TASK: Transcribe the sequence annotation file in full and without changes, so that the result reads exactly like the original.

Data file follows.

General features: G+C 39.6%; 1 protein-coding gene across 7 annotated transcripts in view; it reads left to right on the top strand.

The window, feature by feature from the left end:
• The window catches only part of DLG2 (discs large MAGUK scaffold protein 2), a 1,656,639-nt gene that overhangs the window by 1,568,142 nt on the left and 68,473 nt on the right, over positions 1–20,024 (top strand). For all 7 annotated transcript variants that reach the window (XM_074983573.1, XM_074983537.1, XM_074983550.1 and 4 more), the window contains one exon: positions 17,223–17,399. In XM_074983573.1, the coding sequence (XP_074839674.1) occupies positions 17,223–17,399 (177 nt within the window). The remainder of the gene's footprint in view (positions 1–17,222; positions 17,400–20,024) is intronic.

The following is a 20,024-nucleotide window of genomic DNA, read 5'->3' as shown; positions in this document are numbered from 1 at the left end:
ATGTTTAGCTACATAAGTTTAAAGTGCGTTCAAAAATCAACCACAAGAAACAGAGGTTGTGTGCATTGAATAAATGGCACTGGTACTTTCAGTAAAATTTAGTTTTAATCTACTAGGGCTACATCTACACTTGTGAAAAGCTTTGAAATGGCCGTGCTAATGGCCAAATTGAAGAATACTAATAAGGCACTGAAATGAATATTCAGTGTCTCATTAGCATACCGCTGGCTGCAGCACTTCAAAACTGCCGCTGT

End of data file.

General features: G+C 39.6%; 1 protein-coding gene across 7 annotated transcripts in view; it reads left to right on the top strand.

The window, feature by feature from the left end:
• The window catches only part of DLG2 (discs large MAGUK scaffold protein 2), a 1,656,639-nt gene that overhangs the window by 1,568,142 nt on the left and 68,473 nt on the right, over positions 1–20,024 (top strand). For all 7 annotated transcript variants that reach the window (XM_074983573.1, XM_074983537.1, XM_074983550.1 and 4 more), the window contains one exon: positions 17,223–17,399. In XM_074983573.1, the coding sequence (XP_074839674.1) occupies positions 17,223–17,399 (177 nt within the window). The remainder of the gene's footprint in view (positions 1–17,222; positions 17,400–20,024) is intronic.

The following is a 20,024-nucleotide window of genomic DNA, read 5'->3' as shown; positions in this document are numbered from 1 at the left end:
ATGTTTAGCTACATAAGTTTAAAGTGCGTTCAAAAATCAACCACAAGAAACAGAGGTTGTGTGCATTGAATAAATGGCACTGGTACTTTCAGTAAAATTTAGTTTTAATCTACTAGGGCTACATCTACACTTGTGAAAAGCTTTGAAATGGCCGTGCTAATGGCCAAATTGAAGAATACTAATAAGGCACTGAAATGAATATTCAGTGTCTCATTAGCATACCGCTGGCTGCAGCACTTCAAAACTGCCGCTGT